As a provider of building technology solutions, or systems and products, we cannot concentrate only on one user — we must deal with them all. If we want to do it correctly, customer-centricity also means that we are delivering on a use-case basis. So we must ask, what is it really you want? And, I think it’s not sufficient to only look at the static information, like the geometric data.

When you put these elements together we are able to offer an optimized operating solution or service to the end customer — suitable and dedicated to their building, not to general buildings. I think this makes the buildings smart or adaptive.
Eike-Oliver Steffen,
Senior VP and Head,
Solutions and Services Portfolio,
Building Technologies,

a&s: With technology the way it is right now, does it make it easier to deliver better results?

Steffen: Definitely! For example, for an air handler you currently need only 20 to 23 different rules to identify each possible fault situation. In this case, it really shows what technology can do or what technology can deliver as additional value. Now we can know exactly where you should look and we can immediately derive what savings you can get.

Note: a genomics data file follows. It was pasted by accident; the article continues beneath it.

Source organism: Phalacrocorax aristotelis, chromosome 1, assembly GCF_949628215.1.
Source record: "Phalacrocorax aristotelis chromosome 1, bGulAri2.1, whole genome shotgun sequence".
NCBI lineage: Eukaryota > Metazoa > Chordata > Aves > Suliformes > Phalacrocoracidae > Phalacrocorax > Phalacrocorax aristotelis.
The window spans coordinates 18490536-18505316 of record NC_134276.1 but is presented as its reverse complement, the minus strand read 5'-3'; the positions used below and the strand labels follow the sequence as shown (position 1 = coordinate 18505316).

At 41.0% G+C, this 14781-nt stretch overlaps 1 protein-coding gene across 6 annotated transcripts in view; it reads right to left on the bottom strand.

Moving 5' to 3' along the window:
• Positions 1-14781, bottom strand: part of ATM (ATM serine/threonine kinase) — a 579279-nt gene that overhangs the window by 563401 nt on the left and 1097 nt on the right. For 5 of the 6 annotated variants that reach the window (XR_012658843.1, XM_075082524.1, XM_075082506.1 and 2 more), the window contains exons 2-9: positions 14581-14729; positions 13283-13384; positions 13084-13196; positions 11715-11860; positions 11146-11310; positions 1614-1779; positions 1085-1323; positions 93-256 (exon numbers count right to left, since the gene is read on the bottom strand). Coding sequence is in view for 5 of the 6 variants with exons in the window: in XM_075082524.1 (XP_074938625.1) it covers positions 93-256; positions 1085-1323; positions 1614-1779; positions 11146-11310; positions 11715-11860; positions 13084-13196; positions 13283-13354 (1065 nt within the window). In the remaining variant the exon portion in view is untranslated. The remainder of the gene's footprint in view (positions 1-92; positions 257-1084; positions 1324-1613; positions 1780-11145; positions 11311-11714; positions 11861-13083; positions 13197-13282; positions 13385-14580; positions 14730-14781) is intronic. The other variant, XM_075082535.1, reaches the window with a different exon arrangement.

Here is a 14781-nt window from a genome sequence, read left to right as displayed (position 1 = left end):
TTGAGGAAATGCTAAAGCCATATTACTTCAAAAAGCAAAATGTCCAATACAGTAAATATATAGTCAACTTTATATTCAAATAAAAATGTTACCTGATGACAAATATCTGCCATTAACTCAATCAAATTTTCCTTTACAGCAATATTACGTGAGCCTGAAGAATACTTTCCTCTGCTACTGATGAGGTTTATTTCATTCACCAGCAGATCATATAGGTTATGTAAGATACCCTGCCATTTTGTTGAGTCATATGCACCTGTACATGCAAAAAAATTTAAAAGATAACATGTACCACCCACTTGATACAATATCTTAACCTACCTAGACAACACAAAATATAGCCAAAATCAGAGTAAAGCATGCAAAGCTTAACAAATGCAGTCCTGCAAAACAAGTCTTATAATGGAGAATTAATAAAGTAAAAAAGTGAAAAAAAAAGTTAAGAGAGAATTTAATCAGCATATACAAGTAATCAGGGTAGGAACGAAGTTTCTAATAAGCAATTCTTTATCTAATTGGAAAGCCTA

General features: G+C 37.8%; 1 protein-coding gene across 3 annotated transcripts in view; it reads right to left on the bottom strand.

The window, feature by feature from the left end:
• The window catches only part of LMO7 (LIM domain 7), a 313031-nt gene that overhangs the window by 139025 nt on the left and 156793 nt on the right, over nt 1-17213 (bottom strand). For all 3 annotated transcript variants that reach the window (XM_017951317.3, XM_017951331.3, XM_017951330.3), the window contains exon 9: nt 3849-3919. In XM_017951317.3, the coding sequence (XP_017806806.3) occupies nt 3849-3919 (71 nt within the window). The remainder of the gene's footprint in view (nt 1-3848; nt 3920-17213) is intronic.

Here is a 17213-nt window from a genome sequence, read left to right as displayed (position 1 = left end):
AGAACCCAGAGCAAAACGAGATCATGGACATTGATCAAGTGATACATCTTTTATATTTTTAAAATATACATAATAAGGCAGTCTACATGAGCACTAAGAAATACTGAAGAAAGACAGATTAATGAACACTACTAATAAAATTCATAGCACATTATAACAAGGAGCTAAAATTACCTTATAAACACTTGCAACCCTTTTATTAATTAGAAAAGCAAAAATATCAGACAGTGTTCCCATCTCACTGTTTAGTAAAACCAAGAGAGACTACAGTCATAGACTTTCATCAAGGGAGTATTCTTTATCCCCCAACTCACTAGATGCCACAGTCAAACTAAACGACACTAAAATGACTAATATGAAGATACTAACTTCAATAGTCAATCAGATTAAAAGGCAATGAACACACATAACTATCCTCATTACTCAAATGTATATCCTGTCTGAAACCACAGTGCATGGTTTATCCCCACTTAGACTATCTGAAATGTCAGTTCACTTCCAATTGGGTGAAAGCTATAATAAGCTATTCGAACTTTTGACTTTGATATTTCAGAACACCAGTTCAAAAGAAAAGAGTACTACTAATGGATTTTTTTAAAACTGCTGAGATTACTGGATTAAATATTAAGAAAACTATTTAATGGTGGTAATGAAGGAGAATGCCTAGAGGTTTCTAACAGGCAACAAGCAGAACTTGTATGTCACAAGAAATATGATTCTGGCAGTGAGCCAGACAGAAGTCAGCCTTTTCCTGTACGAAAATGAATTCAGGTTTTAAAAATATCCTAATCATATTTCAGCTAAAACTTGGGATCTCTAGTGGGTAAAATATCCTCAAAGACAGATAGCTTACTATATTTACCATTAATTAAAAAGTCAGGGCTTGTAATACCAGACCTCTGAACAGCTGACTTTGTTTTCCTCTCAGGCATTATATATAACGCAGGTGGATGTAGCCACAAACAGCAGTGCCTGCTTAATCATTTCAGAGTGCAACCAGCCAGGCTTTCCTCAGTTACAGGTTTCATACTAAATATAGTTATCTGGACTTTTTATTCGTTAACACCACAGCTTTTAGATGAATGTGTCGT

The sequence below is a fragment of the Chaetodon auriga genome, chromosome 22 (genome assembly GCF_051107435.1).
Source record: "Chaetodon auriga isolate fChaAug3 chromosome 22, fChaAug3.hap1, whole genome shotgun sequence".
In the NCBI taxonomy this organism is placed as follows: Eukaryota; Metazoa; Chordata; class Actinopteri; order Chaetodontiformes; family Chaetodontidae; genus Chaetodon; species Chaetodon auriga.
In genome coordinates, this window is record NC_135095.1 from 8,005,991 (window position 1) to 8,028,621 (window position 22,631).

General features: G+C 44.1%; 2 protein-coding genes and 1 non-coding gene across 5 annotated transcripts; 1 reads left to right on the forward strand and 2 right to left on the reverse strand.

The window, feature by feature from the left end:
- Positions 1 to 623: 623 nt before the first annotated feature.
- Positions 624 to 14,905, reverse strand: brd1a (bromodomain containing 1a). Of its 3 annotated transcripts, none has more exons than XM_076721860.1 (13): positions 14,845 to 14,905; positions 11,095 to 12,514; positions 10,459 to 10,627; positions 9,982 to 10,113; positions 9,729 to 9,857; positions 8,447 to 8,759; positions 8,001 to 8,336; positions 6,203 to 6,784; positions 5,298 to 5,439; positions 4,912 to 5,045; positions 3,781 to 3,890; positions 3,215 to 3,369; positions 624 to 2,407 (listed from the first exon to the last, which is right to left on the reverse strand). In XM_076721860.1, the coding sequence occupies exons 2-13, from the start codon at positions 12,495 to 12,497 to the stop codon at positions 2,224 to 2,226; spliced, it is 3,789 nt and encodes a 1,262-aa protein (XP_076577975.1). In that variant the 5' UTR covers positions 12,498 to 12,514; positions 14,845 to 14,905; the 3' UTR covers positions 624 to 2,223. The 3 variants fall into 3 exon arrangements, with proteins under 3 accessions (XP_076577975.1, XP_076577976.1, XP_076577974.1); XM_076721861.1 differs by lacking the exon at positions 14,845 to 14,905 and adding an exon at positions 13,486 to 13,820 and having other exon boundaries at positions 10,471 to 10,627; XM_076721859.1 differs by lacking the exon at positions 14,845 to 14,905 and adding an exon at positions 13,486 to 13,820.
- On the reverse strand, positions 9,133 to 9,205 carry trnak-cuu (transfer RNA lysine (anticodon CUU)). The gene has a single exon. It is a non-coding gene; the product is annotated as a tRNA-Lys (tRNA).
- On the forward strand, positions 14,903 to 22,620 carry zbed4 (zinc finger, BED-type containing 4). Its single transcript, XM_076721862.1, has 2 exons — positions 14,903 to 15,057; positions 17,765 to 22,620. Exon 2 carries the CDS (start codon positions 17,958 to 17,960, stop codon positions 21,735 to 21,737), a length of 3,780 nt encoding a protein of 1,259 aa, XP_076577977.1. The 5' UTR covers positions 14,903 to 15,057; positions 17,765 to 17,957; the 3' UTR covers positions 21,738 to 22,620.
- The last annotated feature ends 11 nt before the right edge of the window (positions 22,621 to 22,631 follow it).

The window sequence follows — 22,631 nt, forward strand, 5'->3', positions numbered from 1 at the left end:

With digitalization in play, the way our buildings are designed is changing. There is a necessity to create a kind of a digital trend. However, this begs the question: why are we putting all these nice technologies into place if we are not fully using it? This is also something the digital transformation concept will change; not only for the new constructions but also for the existing building portfolio. The digital trend doesn’t mean you have to do everything at once though, you do it in steps.

Then there is the question where does all this logic reside? In the device, onsite in the management stage or somewhere in the cloud? This is a bit of an unsolved question. But once this is there, the building can call out for certain assistance. I think this is one of the most important developments in the future because it makes sure the building is always safe, is always secure and is comfortable from a tenant perspective.

a&s: Are security and safety the priority in a smart building?

Steffen: Security and safety I would say counts for two-thirds: security, safety and comfort. If you leave one out, say you don’t have a proper fire detection system and something happens, it threatens your life. Your life is obviously no. 1. If you don’t have a security concept, there might be unauthorized access to a critical area. But it’s more complex than that. We have to think about what these three elements look like to different users, such as a building operator, building owner, tenant or visitor.